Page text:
ORLANDO, Fla. — Noor Salman looked up as the prosecutor directed the jury’s attention to a copy of her 2011 marriage certificate. There, on the screen, was her looping signature, right next to Omar Mateen’s. Proof she wed a killer.
The 31-year-old widow shivered and hiked a purple blanket up to her neck, glancing over at her team of defense attorneys for reassurance. They often soothed her in court with physical touch, squeezing her shoulder or patting her arm. Her fear was palpable.
Later, Salman watched herself on the same screen, testing perfumes at Victoria’s Secret. In the security camera footage shown to the jury, she sniffed a paper strip, then passed it to her husband for his thoughts. He must have agreed; they left with a shiny pink bag.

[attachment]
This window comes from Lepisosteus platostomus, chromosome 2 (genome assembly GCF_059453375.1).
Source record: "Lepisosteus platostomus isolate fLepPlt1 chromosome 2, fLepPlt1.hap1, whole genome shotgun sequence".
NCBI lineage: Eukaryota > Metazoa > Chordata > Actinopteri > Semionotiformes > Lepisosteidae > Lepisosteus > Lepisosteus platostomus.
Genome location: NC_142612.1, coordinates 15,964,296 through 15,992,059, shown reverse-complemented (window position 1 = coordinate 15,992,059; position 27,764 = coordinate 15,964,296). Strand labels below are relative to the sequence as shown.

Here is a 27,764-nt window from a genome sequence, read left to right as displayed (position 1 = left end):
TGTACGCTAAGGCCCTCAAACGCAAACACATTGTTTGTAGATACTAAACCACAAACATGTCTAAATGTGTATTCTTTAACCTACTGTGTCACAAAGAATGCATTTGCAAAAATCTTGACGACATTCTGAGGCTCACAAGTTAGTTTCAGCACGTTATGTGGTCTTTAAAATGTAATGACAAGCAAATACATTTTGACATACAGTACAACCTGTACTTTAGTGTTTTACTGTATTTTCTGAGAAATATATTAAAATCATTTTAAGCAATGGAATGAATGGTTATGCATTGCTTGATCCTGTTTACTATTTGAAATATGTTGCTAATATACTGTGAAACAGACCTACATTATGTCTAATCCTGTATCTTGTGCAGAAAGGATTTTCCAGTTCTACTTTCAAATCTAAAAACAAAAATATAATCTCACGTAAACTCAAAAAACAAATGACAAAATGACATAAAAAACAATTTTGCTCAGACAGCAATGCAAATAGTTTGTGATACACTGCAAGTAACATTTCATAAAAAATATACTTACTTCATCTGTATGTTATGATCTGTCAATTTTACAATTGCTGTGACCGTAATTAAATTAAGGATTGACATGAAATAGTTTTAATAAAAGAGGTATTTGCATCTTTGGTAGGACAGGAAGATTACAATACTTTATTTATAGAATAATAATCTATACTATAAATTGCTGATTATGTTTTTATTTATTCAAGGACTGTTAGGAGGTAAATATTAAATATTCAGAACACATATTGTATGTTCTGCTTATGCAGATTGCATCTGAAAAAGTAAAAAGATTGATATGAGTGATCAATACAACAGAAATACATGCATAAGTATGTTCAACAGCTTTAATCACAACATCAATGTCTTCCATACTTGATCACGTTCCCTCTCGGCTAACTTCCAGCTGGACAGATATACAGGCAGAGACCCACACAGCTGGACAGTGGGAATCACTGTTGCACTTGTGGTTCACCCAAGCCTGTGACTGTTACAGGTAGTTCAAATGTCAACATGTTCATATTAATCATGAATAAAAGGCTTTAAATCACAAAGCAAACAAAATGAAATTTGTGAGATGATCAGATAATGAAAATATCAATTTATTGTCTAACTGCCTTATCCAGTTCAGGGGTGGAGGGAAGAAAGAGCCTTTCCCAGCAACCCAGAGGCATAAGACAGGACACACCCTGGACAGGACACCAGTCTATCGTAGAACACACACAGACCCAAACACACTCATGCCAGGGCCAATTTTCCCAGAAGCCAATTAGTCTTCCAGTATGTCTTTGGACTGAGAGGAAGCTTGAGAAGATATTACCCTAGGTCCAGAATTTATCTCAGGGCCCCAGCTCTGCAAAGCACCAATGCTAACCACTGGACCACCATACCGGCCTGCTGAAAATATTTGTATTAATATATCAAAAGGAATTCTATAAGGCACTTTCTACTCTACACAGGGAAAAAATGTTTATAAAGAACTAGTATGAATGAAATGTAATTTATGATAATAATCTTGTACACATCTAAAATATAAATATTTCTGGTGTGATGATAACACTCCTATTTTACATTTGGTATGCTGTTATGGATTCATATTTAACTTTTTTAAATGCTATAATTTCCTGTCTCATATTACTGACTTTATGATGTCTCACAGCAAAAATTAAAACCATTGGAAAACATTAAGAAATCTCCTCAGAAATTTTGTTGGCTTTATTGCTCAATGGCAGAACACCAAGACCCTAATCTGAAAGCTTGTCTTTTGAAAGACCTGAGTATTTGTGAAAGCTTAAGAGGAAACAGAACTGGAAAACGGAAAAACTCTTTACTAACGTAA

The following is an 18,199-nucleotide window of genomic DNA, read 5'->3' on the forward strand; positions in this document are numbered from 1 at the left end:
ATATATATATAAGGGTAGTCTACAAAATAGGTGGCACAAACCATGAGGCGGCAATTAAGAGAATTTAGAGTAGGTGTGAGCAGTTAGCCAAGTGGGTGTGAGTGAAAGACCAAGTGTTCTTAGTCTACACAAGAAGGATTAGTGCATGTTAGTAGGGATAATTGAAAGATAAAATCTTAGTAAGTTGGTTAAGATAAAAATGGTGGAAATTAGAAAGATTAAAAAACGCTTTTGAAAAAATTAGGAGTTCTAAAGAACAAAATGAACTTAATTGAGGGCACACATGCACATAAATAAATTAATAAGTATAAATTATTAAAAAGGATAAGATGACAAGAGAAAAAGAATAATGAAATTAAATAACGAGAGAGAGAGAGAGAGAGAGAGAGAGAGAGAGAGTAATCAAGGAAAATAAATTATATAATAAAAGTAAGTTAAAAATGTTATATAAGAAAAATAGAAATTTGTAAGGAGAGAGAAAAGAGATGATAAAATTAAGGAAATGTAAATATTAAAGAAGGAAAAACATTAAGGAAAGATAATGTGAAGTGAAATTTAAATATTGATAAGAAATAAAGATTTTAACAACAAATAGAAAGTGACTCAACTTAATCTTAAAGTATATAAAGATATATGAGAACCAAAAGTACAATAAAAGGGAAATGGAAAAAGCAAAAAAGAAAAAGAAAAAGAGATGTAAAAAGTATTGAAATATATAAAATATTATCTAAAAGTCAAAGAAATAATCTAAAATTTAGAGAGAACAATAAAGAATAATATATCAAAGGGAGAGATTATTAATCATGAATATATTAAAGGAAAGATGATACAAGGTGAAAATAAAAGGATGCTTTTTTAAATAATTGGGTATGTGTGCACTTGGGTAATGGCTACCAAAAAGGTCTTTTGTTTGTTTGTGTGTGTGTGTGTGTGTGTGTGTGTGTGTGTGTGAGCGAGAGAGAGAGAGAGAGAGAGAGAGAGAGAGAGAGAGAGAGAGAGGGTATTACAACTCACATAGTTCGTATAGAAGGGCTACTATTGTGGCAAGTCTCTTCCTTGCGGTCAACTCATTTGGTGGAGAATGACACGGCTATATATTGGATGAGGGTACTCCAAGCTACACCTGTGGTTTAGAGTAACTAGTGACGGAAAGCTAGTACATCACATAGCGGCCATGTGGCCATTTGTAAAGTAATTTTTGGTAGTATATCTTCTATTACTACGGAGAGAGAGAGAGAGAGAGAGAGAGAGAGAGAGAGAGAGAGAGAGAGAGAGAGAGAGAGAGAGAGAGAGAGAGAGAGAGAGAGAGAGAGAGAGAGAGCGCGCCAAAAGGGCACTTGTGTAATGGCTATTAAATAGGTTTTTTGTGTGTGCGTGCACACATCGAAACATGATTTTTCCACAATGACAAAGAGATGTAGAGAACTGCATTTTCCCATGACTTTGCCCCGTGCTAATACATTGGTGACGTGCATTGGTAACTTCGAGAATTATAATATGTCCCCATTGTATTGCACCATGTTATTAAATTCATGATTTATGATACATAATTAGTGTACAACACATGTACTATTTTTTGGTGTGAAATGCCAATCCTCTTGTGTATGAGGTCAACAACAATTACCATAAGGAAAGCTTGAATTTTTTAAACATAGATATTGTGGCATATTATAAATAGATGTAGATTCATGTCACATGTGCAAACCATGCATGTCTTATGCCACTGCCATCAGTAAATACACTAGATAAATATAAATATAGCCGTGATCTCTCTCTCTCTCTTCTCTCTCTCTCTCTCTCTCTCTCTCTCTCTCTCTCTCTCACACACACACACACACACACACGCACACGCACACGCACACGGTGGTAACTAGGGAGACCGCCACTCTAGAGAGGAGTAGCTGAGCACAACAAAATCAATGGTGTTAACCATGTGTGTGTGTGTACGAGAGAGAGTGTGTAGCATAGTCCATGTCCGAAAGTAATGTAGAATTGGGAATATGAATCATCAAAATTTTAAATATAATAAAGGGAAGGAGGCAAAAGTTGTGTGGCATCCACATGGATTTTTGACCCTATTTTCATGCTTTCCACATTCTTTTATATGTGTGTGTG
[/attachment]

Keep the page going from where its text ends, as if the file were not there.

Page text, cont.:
Three days after that shopping trip, Mateen slaughtered 49 people inside Pulse nightclub in Orlando. In calls with police from the scene, he declared allegiance to ISIS and said he acted to avenge U.S. airstrikes in Syria and Iraq. At the time, it was the worst mass shooting in modern U.S. history. Mateen was killed during the attack.
While her husband was committing mass murder, Salman was in her pajamas, asleep in their home in Fort Pierce, Florida. Seven months later, she was charged with aiding and abetting her husband and obstructing justice for allegedly lying to the FBI. Prosecutors claimed that Salman helped her husband scout potential locations for the attack, created a cover story for him and participated in unusual spending.